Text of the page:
Organised criminals have siphoned off up to £2 billion intended for furloughed workers, tax officials believe.
HM Revenue and Customs has estimated that between 5 and 10 per cent of £39 billion in payments made under the Treasury’s job retention scheme are likely to have been claimed fraudulently.
Of these, it is “almost certain” that more than half has been paid to organised criminals posing as legitimate businesses to make claims under the emergency scheme, tax officials have told the National Audit Office.
As well as organised crime, the NAO said that other types of fraud included employers making furloughed employees work or inflating claims.
Rishi Sunak, the chancellor, has announced further support for workers and businesses hit by the new wave of lockdowns, less than a month after his previous bailout. The measures are estimated to cost £11 billion.
He pledged money for employers struggling to keep people on full-time, more generous help for the self-employed and further cash grants for hospitality businesses.
The chancellor tacitly admitted that his “winter economy plan” last month had underestimated the support needed as a ban on socialising now covered more than half of England’s population.
Mr Sunak rejected demands that he increase the subsidy paid to workers at businesses forced to shut in Tier 3 areas — those in which the Covid alert is highest. The support will remain at two thirds rather than the four fifths paid in the original scheme. He has, however, made significantly more generous wage support for those that remain trading.
Under the original scheme employers had to find a third of the cost of unworked hours, with staff losing a third and the government picking up a third, to a maximum of £700 a month.
In the new scheme employers will pay 5 per cent of unworked hours and workers need to put in only a fifth of their usual hours to qualify. He also announced new cash grants for those hospitality businesses in Tier 3 areas worth £3,000 a month for those that are closed. It will be backdated. Businesses in Tier 2 can access grants of up to £2,100. The Treasury said that the grants, to be distributed by local authorities according to criteria decided locally, could amount to £1 billion.
Today’s NAO report is likely to increase concerns about how far Britain’s tax authorities can go in making sure that payments are legitimate.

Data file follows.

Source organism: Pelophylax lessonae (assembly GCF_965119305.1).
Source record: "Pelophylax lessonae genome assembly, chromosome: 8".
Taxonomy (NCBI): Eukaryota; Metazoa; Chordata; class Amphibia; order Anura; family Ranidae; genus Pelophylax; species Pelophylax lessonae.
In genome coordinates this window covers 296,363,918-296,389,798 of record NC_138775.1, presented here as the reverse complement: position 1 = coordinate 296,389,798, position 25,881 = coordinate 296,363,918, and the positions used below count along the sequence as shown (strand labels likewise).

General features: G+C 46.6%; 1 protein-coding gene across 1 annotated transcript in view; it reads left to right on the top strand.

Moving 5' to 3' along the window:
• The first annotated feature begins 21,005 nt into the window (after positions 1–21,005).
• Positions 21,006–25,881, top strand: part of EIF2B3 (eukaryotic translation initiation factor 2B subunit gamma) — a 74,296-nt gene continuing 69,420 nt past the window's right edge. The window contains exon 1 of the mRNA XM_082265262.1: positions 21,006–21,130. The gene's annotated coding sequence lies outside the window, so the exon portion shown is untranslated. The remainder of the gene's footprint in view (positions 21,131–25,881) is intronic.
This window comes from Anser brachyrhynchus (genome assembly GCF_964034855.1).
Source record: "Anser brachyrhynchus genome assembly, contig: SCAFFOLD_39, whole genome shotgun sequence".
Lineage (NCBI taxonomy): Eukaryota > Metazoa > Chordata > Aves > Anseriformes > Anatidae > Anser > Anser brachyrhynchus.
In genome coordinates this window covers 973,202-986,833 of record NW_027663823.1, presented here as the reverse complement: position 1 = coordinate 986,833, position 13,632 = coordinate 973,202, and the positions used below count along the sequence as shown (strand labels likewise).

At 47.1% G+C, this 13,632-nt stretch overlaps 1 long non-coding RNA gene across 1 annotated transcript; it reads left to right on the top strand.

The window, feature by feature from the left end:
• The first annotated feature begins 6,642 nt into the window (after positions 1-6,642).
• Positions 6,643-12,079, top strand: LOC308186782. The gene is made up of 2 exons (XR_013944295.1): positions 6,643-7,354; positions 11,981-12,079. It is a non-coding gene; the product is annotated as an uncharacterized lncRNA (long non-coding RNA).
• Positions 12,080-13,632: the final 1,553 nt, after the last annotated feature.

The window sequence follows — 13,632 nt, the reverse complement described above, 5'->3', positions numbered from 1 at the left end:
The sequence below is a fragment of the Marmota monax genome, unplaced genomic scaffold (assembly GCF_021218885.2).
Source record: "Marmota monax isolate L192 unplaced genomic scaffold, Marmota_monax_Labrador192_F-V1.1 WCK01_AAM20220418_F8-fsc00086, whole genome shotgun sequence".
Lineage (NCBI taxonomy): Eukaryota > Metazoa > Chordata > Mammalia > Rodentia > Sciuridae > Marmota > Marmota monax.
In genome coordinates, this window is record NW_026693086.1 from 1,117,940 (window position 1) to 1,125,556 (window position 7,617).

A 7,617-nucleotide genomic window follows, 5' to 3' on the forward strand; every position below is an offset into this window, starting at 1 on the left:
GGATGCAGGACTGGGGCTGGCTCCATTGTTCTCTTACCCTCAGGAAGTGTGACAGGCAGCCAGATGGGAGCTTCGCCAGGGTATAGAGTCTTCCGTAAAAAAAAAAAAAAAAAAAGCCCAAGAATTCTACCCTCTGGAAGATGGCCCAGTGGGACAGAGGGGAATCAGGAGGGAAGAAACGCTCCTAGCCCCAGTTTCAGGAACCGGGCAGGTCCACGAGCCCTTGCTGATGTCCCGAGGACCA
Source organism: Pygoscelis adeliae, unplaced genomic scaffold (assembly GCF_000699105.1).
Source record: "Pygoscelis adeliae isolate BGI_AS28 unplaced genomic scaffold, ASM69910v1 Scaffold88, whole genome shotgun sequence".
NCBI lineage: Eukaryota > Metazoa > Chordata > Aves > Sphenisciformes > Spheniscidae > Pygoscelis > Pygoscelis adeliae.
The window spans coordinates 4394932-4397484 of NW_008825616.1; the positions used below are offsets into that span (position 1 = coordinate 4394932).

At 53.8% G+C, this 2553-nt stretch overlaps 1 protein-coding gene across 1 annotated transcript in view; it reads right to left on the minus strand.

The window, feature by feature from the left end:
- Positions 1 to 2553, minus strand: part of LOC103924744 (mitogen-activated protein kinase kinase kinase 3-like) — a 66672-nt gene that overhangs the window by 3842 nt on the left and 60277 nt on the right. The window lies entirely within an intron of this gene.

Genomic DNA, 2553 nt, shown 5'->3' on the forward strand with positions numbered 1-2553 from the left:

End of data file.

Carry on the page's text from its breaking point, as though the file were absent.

The job retention scheme cost the taxpayer £39 billion between March and September, of which HMRC believes between £2 billion and £3.9 billion may have been fraudulently paid out.
The NAO publicised internal survey data showing that on top of organised fraud nearly one in ten workers whose wages were covered by the government said that their bosses had asked them to work during furlough, against the rules of the scheme.
The auditors said that while the speed at which the scheme had to be put into operation meant that it was always likely to be open to abuse, officials should have made more checks on where the money was going. It added that HMRC should have made sure that employees knew their employer was taking furlough cash, so they could challenge potential fraud.
“It appears that the scale of fraud and error could be considerable, particularly for the furlough scheme,” Gareth Davies, head of the NAO, said.
Senior government sources defended the scheme and said HMRC’s figures were only an estimate. They added that Mr Sunak had been under pressure when he opened the scheme to increase the eligibility of employers but had resisted to minimise the fraud risk.
With enormous amounts of money introduced during the pandemic, it is no wonder that the government’s financial schemes have been exploited.
Organised criminals quickly realised that cash grants, introduced at a fast pace to lessen the impact of Covid-19, could be secured with fake details because applications were approved with less scrutiny than usual.
The millions of employees working from home were also more vulnerable to hacking and online scams without the oversight of their office IT security system.
As the National Audit Office warns today, criminals have stolen taxpayers’ identities to make fraudulent claims, or, worse, coerced people into making such claims themselves.
There are also fears of widespread furlough fraud by opportunistic employers who claimed payments but kept employees at work.
In total, billions of pounds are likely to have been fleeced from the public purse and innocent members of the public.
Criminals used blunt methods at the start of the lockdown, such as selling fake PPE gear or posing as police to issue fines for social distancing breaches, but methods are now increasingly complex.
Gangsters have created fake websites that mirror official slogans “Stay at Home” and “Protect the NHS” to try to fleece business owners who go online to apply for government help. More than 60 fake sites relating to coronavirus scams have been taken down.
HMRC has also warned of text messages which falsely claim that recipients can apply for a coronavirus tax rebate.